When you look at lists of trademark dishes from different countries around the world, you’ll find many entries for the ancient cultures and respectable lists for the European cultures, the New World indigenous cuisines and even the U.S. But when you look up Canada…
…Here’s what you typically find:
- ‘Peameal’ Back Bacon
- Beaver Tails – Flat, deep-friedsweet pasries
- Butter Tarts
- Nanaimo Bars
- Timbits – Also known, generically, as Doughnut Holes
- Tourtiere – Ground Meat and Onion Pie
- Montreal Smoked Meat
- Saskatoon Berry Pie
What’s wrong with that list?
Geeze, boy! There’s nottin’ from the Maritimes!
So, in my own humble attempt to right this egregious wrong, I offer the following compendium of traditional – and unique – dishes from Newfoundland…
Bakeapples – A berry peculiar to Newfoundland which has all the scrumptious charm that the Saskatoon Berry gives the Prairies. They actually look like big orange Raspberries and smell like apples. Also known as Cloudberries elsewhere. Have ’em in a pie!
Cod and Brewis – That’s Salt Cod, soaked for 24 hours in cold Water and fried, smothered in or mixed with Brewis – crispy Fried Pork Bits (not unlike Mexican Chicharróns}.
Cod Tongues – Actually strips of flesh from the sides of the throat. The tenderest, most desirable part of the fish, according to many Maritimers. Fry e’m and cover with Scrunchions (see below).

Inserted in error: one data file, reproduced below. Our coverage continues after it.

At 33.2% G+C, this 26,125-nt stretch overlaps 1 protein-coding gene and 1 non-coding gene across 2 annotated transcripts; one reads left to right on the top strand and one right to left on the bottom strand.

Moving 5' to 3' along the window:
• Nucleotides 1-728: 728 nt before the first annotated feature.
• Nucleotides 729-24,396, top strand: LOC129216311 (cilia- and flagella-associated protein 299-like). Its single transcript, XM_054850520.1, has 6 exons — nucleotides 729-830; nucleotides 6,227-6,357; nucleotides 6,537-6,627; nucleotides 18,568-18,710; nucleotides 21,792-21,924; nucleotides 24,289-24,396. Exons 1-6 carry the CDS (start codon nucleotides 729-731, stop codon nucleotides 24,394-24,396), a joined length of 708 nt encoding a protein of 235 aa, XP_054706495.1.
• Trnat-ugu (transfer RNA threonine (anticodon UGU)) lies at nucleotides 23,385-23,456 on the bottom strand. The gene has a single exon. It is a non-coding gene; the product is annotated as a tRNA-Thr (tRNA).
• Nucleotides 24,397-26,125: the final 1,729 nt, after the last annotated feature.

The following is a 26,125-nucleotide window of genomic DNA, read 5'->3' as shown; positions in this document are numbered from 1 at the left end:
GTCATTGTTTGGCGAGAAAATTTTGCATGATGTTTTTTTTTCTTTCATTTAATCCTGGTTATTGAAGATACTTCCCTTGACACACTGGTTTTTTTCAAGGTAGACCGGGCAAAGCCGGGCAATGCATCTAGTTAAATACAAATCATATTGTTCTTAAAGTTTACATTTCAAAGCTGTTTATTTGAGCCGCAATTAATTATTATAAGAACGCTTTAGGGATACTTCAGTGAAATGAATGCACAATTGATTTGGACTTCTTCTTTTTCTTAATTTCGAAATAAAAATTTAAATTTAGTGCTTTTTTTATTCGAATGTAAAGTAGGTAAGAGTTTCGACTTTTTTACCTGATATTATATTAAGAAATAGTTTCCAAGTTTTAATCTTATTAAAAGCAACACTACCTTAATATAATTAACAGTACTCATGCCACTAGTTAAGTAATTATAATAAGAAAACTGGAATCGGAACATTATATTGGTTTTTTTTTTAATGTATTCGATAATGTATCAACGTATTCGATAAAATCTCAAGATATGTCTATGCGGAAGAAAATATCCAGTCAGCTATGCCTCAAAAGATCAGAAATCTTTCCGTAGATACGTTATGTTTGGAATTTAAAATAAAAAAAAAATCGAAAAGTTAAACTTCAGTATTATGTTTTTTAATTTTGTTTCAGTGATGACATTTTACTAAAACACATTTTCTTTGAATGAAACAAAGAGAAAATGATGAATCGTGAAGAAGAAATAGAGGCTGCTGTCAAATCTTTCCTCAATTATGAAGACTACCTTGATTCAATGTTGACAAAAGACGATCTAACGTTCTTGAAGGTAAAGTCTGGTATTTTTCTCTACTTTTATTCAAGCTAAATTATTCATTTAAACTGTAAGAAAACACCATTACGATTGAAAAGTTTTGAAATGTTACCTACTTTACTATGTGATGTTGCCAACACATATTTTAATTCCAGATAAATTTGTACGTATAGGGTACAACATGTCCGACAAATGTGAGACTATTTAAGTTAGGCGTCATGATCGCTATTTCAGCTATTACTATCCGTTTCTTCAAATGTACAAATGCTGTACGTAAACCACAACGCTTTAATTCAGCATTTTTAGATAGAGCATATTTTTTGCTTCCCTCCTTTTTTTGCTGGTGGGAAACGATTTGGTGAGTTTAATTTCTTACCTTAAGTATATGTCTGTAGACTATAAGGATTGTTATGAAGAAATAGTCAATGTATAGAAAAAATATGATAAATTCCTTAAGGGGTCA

Jiggs Dinner – A Traditional plate of Salt Beef boiled with Cabbage, Carrots, Potatoes and Turnips. Similar to Corned Beef and Cabbage, bur a little less Irish.
Flipper Pie – Seal Flipper Meat served in a Pie. This one has echoes in Scandinavia, where the Catholic Church pronounced Seal Flippers a seafood, and therefore Lent-friejndly, several centuries ago.
Scrunchions – Irregular-shaped bits of Cured Salt Pork fried until deep golden brown and all the fat is rendered.
Touton – Upper Canada has Beaver Tails. Newfoundland has Touton – a fried flat, Sweet Dough usually served with a pat of butter and a drizzle of Maple Syrup, Corn Syrup, or Molasses, or a smear of Jam.
~ Maggie J.